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Arnaud Czaja and John Marshall

than its two-dimensional atmospheric counterpart in which there is a single overturning cell in each hemisphere, see Fig. 4 . Analysis of the mean thickness of the θ O layers reveals (not shown) that the warm cells occupy a volume of fluid with high stratification (thin layers) and can be identified with the mass circulation within the ventilated thermoclines of the Southern and Northern Hemispheres. This is further confirmed by the fact that their poleward extension is rather well predicted by

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Zhengyu Liu

deformation radius, with g'TABLE 1. Standard parameters used in scaling analysis.Parameter Meaning Value~ Mean SST gradient 1 -C/100 kmQE Mean evaporation 200 W m-20 Mean zonal wind 10 m s-~h~, Mean mixed-layer depth 100 mho Mean thermocline 500 m depthL Meridional scale of the 1000 km disturbancecvHeat content 4. X 103 J (kg)-~ K-~p0 Density of water

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A. G. Marshall, O. Alves, and H. H. Hendon

from Fig. 4a is around 2 m s −1 , consistent with that reported by Bergman et al. (2001) . Vertical depth sections of anomalous temperature at the equator (not shown) also illustrate eastward propagation along the thermocline similar to that in Fig. 4a . This is associated with an anomalous reduction in the equatorial upwelling of cold water as the Kelvin waves propagate, affecting the meridional overturning circulation of the tropical Pacific Ocean, which is characterized by the equatorward

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C. J. Thompson

the thermocline depth along with its dynamically consistent upper-layer currents. In matrix form the model can be written where r and T are the r field and T field discretizations, respectively. Defining Given a set of initial conditions, the solution to this system is determined at any time by φ ( t ) = exp( M t )· φ (0), (2.3) where is called the propagator. LOAM computes the linear matrix operator, M , and the propagator explicitly. A second way to express the solution to (2.1) uses

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Daniel Enderton and John Marshall

ocean basins. There is a compensating eddy-driven circulation. The resulting “residual” overturning (discussed at length in Marshall et al. 2007 ) features strong subtropical cells (STCs) with a strength of some 60 Sv (Sv ≡ 10 6 m 3 s −1 ) ( Fig. 5 , top left). It is tempting to call them the ocean’s Hadley cells, although they are mechanically rather than thermally forced. Associated with this overturning circulation, the thermocline features two “lenses” of warm, salty fluid overlying much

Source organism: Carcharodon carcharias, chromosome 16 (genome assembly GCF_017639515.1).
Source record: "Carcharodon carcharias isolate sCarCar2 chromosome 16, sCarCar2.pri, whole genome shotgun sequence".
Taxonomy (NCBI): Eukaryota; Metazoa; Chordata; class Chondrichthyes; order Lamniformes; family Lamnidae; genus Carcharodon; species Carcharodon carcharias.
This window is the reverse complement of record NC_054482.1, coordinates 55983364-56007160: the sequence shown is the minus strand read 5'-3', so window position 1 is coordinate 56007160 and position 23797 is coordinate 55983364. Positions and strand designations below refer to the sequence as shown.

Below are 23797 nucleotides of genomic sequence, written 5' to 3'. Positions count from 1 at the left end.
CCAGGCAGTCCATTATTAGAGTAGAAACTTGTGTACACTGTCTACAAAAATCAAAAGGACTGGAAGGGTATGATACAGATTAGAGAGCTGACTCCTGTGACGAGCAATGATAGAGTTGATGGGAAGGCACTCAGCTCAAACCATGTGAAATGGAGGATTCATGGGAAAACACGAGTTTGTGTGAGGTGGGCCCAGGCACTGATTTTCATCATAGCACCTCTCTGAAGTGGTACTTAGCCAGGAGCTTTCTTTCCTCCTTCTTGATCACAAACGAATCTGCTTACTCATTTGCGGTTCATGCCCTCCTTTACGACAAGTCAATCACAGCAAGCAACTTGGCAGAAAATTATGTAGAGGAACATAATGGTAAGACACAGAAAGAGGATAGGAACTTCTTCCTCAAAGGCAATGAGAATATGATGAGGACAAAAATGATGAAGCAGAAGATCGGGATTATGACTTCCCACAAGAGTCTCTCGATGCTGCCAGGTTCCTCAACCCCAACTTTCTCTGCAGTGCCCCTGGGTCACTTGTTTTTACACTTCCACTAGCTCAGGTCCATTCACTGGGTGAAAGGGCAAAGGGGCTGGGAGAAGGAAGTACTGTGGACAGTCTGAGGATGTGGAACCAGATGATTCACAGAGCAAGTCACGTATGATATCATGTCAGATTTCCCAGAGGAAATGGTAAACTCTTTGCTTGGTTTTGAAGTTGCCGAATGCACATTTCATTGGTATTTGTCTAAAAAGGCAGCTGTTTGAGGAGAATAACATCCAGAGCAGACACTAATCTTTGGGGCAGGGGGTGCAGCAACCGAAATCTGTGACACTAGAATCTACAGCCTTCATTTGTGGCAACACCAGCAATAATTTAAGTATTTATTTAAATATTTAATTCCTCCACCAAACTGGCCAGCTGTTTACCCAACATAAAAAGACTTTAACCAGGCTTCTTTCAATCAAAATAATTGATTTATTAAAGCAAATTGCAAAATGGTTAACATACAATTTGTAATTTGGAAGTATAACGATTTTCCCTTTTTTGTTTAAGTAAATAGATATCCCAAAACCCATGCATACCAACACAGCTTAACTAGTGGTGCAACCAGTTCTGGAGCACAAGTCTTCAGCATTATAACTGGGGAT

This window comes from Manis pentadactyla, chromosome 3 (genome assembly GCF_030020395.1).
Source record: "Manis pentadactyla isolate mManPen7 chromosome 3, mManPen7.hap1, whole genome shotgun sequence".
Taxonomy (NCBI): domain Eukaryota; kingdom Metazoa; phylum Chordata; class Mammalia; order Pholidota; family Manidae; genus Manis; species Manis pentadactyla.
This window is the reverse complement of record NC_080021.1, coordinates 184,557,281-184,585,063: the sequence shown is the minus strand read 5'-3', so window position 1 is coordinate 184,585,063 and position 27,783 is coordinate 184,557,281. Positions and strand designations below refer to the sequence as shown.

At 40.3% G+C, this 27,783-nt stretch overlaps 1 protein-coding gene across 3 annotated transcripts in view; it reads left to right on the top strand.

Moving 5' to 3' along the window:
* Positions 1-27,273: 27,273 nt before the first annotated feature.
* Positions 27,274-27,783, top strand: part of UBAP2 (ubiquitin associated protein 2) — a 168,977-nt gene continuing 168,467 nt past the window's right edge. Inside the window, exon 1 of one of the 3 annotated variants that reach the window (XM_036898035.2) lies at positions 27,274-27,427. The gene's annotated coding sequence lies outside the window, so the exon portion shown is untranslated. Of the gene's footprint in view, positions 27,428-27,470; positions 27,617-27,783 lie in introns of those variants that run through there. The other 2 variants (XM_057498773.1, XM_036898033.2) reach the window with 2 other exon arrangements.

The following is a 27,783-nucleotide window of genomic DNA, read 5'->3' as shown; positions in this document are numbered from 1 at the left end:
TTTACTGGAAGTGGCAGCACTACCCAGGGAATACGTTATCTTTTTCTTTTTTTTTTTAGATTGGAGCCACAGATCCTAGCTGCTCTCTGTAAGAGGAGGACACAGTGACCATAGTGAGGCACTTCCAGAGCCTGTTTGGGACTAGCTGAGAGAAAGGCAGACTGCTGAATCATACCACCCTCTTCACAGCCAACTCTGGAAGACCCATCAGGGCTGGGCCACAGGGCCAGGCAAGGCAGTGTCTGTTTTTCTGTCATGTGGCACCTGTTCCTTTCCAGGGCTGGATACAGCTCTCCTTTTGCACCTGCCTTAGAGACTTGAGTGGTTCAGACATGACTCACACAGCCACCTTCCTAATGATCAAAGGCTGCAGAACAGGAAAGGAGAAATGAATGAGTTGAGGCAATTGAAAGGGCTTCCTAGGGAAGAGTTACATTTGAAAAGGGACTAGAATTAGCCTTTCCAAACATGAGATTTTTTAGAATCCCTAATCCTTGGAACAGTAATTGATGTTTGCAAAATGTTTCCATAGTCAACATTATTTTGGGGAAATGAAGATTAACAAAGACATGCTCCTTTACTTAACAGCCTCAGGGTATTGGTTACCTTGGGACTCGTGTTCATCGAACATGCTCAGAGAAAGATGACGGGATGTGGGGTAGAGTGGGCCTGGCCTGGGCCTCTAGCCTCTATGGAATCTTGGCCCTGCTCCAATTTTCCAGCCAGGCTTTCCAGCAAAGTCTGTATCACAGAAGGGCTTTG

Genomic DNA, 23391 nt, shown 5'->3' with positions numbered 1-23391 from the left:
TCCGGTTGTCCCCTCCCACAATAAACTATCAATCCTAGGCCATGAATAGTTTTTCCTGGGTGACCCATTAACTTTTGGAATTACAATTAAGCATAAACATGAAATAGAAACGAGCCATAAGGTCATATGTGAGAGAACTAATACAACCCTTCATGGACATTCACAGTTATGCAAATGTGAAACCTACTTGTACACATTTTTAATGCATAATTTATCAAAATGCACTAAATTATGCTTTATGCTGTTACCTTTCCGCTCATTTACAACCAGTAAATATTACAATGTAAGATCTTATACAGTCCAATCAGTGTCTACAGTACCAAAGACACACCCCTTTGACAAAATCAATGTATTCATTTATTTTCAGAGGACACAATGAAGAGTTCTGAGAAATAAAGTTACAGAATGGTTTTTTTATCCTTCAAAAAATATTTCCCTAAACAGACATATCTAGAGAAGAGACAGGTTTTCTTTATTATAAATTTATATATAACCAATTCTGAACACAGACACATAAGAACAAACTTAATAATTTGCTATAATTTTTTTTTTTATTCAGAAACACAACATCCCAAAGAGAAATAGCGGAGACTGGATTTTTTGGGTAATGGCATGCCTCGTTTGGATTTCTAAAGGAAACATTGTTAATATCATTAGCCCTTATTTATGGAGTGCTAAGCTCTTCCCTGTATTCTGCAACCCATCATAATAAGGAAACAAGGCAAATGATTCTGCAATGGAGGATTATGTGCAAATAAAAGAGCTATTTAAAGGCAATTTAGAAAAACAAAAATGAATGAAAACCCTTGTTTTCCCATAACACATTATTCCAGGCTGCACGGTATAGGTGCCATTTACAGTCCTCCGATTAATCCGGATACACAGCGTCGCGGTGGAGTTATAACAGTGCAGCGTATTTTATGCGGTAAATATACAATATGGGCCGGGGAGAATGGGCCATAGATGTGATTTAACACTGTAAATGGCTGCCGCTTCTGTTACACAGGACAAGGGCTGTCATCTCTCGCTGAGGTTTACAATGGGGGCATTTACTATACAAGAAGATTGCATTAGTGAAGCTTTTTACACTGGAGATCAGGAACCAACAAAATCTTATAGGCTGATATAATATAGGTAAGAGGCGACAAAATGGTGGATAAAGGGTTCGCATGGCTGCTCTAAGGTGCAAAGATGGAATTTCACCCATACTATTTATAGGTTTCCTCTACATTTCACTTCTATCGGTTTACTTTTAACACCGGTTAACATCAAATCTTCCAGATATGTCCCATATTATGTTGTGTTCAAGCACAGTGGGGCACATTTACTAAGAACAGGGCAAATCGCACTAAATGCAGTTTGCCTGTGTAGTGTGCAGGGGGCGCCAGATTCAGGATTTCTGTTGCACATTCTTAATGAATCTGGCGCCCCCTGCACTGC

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J. David Neelin

system governs the dynamics of a constant-density, reduced-gravity layer representing theocean above the thermocline, while the wind stress isdeposited into a shallower, fixed-depth mixed layer andmixed down into the remainder of the shallow waterlayer by interfacial friction representing turbulentmixing. This differential deposition of wind stress drivesa circulation within the shallow water layer which permits the model to reproduce equatorial upwelling andqualitative features of the equatorial

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Max J. Suarez and Paul S. Schopf

someunspecified nonlinear mechanism invoked to limit thegrowth of unstable perturbations. Its key element is theinclusion of the effects of equatorially trapped oceanicwaves propagating in a closed basin through a timedelayed term. This simple system has multiple stationary states which can all bycome unstable. When thishappens, solutions are self-sustained oscillations whoseperiod is at least twice as long as the assumed delay.We offer this model as an explanation for the resultsof simple circulation models

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Syukuro Manabe and Kirk Bryan

main thermocline. An extensive icepack with a thickness of 1-4 m forms in the northernpart of the ocean. In the final part of the calculation interaction between the atmosphere and the ocean is allowed. Sincedifferent types of fluid motion occur in the atmosphericand ocean models, the atmospheric model requiresapproximately 40 times more computation to integrateover a given time period as the ocean model. Accordingto the stage I results of the numerical integration of theatmospheric model, the

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Indrani Roy and Joanna D. Haigh

deny any of these mechanisms. The signal around the eastern tropical Pacific as seen in Fig. 4a might be associated with an intensification of the ITCZ, uplifting the thermocline and strengthening the Walker circulation. Clement et al. (1996), using a simplified climate model, show how ocean–atmosphere coupling produces a cooling in annual mean SSTs of the eastern Pacific in response to a uniform surface heating and it is plausible that this could be produced by solar heating. The modeling study

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Kirk Bryan and Michael D. Cox

,which has existed for over a century, as to whether windor differential heating is the primary factor in drivingthe ocean circulation. Up to the present these twofactors usually have been treated separately. Implicitin the thinking of many oceanographers about theocean circulation is a linear superposition of two solutions, one based on thermocline theory, and the otherbased on wind-driven theory. Due to important nonlinearities that exist in the more general mathematicalmodels of large-scale ocean

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